The small business sector has been the mainstay of the Canadian economy over the past several years. Since the Great Recession, when many large corporations laid workers off in droves, SMEs in Canada have accounted for about 80 per cent of new private sector employment. For the first time in the postwar era, according to CIBC chief economist Benjamin Tal, small business activity outpaced the rest of the economy during the slowdown.
The main reason small businesses have thrived has been their exposure to the Canadian consumer. In a recent CIBC World Markets paper on SMEs, Tal noted that consumers, “opening their wallets,” were able to sustain the economy and move Canada back into economic growth. Tal gives a lot of credit to Canada’s booming housing market for this consumer spending. The combination of low interest rates and a strong market made consumers feel more wealthy, the economist said. At the same time, each home sale generates about $20,000 in additional consumer spending on items like furniture, appliances and services. Together, the construction industry and the real estate industry have added 200,000 new jobs since 2010, and most of them, nearly 70 per cent, have been in SMEs.
That reliance on domestic consumer spending could be coming to an end, however. In Tal’s view, Canadian consumers may not have much more to give. They are “just about maxed out” on debt-fueled consumption. Many SMEs will therefore have to change their business models if they want to maintain the level of performance achieved in the last cycle. Rather than focusing on the domestic consumer, they should be turning their attention outward, to world markets like Europe and the US. With the loonie down about 30 per cent since September 2012, now is a favourable time for exporters big and small.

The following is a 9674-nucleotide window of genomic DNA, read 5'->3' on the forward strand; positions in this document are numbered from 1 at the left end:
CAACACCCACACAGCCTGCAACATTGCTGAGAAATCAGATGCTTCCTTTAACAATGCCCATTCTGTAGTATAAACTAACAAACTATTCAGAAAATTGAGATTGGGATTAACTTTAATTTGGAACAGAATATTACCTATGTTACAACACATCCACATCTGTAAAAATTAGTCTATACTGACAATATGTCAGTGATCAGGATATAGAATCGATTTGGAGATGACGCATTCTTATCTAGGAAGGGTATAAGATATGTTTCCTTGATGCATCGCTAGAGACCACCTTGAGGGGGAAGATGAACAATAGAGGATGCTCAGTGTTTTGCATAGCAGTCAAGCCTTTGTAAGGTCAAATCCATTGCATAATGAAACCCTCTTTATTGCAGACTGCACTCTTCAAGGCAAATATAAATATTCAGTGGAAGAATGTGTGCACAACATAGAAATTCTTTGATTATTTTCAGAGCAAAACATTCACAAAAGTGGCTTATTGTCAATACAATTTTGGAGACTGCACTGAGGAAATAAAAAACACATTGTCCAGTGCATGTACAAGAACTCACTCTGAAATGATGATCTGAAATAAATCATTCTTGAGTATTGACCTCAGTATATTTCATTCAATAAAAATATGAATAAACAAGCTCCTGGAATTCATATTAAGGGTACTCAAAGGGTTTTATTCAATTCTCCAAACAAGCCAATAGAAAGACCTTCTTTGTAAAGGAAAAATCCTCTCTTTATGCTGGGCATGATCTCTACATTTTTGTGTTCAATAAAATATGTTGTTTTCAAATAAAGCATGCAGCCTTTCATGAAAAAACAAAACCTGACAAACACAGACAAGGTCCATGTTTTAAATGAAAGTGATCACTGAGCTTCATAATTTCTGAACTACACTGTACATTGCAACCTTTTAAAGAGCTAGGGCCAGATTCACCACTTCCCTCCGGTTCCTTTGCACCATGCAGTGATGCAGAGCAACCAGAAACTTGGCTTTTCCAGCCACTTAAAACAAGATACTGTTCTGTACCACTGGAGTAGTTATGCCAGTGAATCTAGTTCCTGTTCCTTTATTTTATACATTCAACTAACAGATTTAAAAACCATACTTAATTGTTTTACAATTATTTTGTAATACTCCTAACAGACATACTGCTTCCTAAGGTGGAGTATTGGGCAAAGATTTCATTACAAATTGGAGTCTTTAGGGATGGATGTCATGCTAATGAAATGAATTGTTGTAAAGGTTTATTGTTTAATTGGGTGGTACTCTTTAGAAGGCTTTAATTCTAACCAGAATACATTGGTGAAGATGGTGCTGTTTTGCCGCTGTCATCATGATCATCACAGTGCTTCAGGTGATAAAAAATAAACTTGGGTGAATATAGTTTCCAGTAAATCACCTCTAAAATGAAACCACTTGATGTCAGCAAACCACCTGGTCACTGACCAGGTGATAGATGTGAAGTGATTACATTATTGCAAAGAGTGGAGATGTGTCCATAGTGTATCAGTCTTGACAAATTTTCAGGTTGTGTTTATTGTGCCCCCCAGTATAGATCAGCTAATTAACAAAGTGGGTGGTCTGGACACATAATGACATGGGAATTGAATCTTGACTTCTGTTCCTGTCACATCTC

Key to their success will be their ability to innovate, he believes, and small businesses could have an advantage here. Large exporting and manufacturing companies tend to cut spending on research and development when business conditions are good, potentially weakening their future productivity growth. But small businesses, particularly those that are already exporting, tend to invest more in R & D, putting them in a position of strength, according to Tal. “As long as spending doesn’t slow down, they can gain ground on their larger export peers by reaping the benefits of better productivity growth.”
With consumer spending expected to slow, it “makes sense” for SMEs to review their options with regard to exporting, especially now that the near-parity loonie, which caused such pain in the export and manufacturing sector is now “a thing of the past.”
Tal says that SMEs in Alberta, which are hardest hit by falling oil prices, have the most room to add export capacity. Small businesses in Alberta generate less revenue from exports than their peers in other provinces, he said.